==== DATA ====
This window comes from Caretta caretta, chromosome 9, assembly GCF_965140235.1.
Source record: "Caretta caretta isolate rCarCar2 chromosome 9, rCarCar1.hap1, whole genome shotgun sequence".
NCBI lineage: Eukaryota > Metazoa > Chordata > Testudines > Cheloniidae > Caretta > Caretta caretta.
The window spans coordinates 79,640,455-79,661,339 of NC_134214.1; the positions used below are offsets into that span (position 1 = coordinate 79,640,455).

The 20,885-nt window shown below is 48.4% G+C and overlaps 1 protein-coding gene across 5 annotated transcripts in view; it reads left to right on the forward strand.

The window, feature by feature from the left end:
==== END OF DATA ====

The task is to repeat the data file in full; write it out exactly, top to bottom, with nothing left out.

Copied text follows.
This window comes from Caretta caretta, chromosome 9, assembly GCF_965140235.1.
Source record: "Caretta caretta isolate rCarCar2 chromosome 9, rCarCar1.hap1, whole genome shotgun sequence".
NCBI lineage: Eukaryota > Metazoa > Chordata > Testudines > Cheloniidae > Caretta > Caretta caretta.
The window spans coordinates 79,640,455-79,661,339 of NC_134214.1; the positions used below are offsets into that span (position 1 = coordinate 79,640,455).

The 20,885-nt window shown below is 48.4% G+C and overlaps 1 protein-coding gene across 5 annotated transcripts in view; it reads left to right on the forward strand.

The window, feature by feature from the left end: